Below is a list of current issues I foresee:

  1. Continuous reimbursement cuts will remain a major issue for our fellow pathologists. The Clinical Lab Fee Schedule (PAMA) is in effect now and will continue to have an increased impact.
  1. Many states do not have an organized voice to represent them at the state legislature level, as they lack a pathologists’ society to represent them.
  1. Our fellow pathologists need help at all stages, from training/early practice to late career. There is the constant need to stay updated, particularly with regards to the integration of constantly changing molecular tests into our practice.
  1. Regulatory rules are constantly being proposed by the government. CAP needs to ensure that our voice is heard in legislature. We need to be flexible and innovative as we mold our practice to the ever-changing medical field.
  1. We are now facing stronger competition in the areas of proficiency testing and accreditation, which are core components of CAP. One of the key issues is our IT, which is showing positive signs; however, gaps need to be filled.
  1. New and emerging technologies including digital pathology, AI, and molecular tests are overwhelming. CAP is in the position to work with our members in validating the new methodologies and making guidelines, offering practical aids to our members.

My Areas of Strength That Will Benefit CAP

Based on my prior experience, I feel that I can most effectively contribute to the following areas:

  1. State Pathology Societies

    I have served for many years in both the HSCP and the FSP. In collaboration with my colleagues, we have made a significant and positive impact on membership, annual meetings, and financial security. These factors have allowed us to advocate more effectively within the state legislature. As an elected CAP official, I can coordinate the efforts to organize and strengthen the state pathology societies.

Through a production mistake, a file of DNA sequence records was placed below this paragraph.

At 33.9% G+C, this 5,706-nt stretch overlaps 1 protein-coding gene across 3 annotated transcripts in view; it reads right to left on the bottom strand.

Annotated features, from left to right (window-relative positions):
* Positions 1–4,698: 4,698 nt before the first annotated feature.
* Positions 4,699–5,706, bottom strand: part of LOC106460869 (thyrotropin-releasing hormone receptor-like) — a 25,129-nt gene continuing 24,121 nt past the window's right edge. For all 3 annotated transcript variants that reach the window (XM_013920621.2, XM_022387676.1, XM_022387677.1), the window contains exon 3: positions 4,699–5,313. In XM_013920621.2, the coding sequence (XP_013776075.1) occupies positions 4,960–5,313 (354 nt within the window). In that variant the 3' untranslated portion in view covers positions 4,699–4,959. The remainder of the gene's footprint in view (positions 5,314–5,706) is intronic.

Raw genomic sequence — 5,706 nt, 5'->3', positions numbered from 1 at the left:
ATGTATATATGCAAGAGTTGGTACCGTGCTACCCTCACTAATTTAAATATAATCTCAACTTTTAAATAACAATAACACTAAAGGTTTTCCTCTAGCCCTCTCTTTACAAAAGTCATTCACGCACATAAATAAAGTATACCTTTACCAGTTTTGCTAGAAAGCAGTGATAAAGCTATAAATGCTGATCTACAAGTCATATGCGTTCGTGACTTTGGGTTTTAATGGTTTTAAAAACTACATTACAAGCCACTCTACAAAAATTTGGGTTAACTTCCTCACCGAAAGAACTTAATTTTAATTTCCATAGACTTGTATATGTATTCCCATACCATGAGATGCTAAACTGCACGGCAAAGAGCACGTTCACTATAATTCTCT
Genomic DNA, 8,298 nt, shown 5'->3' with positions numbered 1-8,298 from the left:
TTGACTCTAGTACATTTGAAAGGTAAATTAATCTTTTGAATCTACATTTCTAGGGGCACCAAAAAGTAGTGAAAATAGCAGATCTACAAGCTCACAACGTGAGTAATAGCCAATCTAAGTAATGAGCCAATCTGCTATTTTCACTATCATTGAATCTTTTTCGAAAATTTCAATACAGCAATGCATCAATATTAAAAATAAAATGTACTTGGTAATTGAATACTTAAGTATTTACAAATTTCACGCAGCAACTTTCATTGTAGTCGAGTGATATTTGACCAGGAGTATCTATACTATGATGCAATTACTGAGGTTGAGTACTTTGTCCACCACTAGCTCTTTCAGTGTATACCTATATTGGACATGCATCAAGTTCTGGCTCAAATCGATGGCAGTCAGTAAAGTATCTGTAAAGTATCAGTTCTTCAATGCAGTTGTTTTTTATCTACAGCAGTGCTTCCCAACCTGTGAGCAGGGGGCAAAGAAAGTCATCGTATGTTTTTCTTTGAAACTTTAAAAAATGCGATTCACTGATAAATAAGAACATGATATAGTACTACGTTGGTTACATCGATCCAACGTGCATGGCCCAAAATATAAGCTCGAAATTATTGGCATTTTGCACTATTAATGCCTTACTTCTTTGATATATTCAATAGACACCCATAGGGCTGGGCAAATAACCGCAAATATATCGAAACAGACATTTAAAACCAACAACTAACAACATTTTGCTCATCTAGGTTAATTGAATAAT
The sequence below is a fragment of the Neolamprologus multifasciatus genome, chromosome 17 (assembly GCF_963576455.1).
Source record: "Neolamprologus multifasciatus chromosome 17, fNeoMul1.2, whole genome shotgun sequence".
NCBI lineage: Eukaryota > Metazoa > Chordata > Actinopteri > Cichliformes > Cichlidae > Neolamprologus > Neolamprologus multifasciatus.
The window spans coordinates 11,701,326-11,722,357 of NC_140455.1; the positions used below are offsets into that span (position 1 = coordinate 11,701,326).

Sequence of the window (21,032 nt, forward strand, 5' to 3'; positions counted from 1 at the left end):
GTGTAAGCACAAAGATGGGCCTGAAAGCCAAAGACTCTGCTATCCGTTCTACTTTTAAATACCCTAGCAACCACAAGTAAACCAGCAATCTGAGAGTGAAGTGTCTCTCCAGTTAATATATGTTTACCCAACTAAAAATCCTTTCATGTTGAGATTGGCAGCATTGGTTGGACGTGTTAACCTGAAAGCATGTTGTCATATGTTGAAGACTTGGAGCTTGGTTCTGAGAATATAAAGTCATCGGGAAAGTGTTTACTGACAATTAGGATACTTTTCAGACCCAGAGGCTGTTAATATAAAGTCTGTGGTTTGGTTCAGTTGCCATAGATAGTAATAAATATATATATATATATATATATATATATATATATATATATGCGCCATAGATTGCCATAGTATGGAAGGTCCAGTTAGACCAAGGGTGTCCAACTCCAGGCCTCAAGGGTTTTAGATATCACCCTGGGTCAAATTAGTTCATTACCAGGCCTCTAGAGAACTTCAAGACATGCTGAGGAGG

I would be interested in coordinating the efforts among CAP and state pathologists to form regional gatherings and organizations to facilitate the communications between pathologists and their state legislative bodies, particularly among those who have no official society to represent them.

  2. Innovative Education

    I have been actively involved with education at both state and national levels. Facing the ever-increasing amount of new medical information, I strongly believe that we need to be creative in disseminating validated updates and guidelines to our fellow pathologists. We must also educate our lawmakers. They must understand that pathology is the foundation of medicine and directly affects patient care. We must maximize our exposure in order to achieve our goals.

    I like to explore new methods of education and communication, not only in scientific areas, but also to help our members communicate more effectively on new policies, billing codes etc. to federal and state legislators, public media, and patients. This would encourage more pathologists to become CAP members and provide better penetration of information among members.